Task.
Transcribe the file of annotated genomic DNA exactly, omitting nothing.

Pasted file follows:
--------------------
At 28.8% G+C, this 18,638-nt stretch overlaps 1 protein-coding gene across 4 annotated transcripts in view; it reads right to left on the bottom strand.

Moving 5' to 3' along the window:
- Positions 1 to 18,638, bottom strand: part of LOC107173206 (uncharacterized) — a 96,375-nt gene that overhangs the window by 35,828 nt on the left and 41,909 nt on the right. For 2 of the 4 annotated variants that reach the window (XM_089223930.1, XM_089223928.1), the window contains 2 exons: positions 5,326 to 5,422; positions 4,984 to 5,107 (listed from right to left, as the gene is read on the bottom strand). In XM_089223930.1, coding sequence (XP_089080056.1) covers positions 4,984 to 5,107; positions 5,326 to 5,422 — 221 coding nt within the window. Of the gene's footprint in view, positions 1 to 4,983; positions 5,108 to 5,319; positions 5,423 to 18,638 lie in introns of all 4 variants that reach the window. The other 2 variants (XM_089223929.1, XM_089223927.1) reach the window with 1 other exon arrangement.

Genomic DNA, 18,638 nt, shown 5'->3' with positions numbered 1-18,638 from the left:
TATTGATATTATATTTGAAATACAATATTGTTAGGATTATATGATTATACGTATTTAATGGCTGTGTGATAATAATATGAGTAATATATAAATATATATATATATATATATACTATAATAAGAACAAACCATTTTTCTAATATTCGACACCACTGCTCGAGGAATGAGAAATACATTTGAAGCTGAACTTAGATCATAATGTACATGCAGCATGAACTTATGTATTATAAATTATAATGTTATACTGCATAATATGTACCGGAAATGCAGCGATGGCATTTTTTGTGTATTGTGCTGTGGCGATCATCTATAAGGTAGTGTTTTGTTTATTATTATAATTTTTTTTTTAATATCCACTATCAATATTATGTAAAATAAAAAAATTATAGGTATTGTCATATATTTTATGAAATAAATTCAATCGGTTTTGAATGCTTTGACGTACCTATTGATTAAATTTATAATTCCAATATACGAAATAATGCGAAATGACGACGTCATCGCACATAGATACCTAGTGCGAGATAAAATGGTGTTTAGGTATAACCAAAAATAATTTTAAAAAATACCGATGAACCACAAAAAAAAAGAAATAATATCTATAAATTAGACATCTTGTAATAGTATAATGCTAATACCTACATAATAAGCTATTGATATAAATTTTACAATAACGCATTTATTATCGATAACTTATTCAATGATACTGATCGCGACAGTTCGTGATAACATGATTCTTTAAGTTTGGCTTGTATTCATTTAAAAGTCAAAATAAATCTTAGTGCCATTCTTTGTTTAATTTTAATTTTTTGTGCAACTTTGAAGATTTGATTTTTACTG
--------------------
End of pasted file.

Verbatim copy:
At 28.8% G+C, this 18,638-nt stretch overlaps 1 protein-coding gene across 4 annotated transcripts in view; it reads right to left on the bottom strand.

Moving 5' to 3' along the window:
- Positions 1 to 18,638, bottom strand: part of LOC107173206 (uncharacterized) — a 96,375-nt gene that overhangs the window by 35,828 nt on the left and 41,909 nt on the right. For 2 of the 4 annotated variants that reach the window (XM_089223930.1, XM_089223928.1), the window contains 2 exons: positions 5,326 to 5,422; positions 4,984 to 5,107 (listed from right to left, as the gene is read on the bottom strand). In XM_089223930.1, coding sequence (XP_089080056.1) covers positions 4,984 to 5,107; positions 5,326 to 5,422 — 221 coding nt within the window. Of the gene's footprint in view, positions 1 to 4,983; positions 5,108 to 5,319; positions 5,423 to 18,638 lie in introns of all 4 variants that reach the window. The other 2 variants (XM_089223929.1, XM_089223927.1) reach the window with 1 other exon arrangement.

Genomic DNA, 18,638 nt, shown 5'->3' with positions numbered 1-18,638 from the left:
TATTGATATTATATTTGAAATACAATATTGTTAGGATTATATGATTATACGTATTTAATGGCTGTGTGATAATAATATGAGTAATATATAAATATATATATATATATATATACTATAATAAGAACAAACCATTTTTCTAATATTCGACACCACTGCTCGAGGAATGAGAAATACATTTGAAGCTGAACTTAGATCATAATGTACATGCAGCATGAACTTATGTATTATAAATTATAATGTTATACTGCATAATATGTACCGGAAATGCAGCGATGGCATTTTTTGTGTATTGTGCTGTGGCGATCATCTATAAGGTAGTGTTTTGTTTATTATTATAATTTTTTTTTTAATATCCACTATCAATATTATGTAAAATAAAAAAATTATAGGTATTGTCATATATTTTATGAAATAAATTCAATCGGTTTTGAATGCTTTGACGTACCTATTGATTAAATTTATAATTCCAATATACGAAATAATGCGAAATGACGACGTCATCGCACATAGATACCTAGTGCGAGATAAAATGGTGTTTAGGTATAACCAAAAATAATTTTAAAAAATACCGATGAACCACAAAAAAAAAGAAATAATATCTATAAATTAGACATCTTGTAATAGTATAATGCTAATACCTACATAATAAGCTATTGATATAAATTTTACAATAACGCATTTATTATCGATAACTTATTCAATGATACTGATCGCGACAGTTCGTGATAACATGATTCTTTAAGTTTGGCTTGTATTCATTTAAAAGTCAAAATAAATCTTAGTGCCATTCTTTGTTTAATTTTAATTTTTTGTGCAACTTTGAAGATTTGATTTTTACTG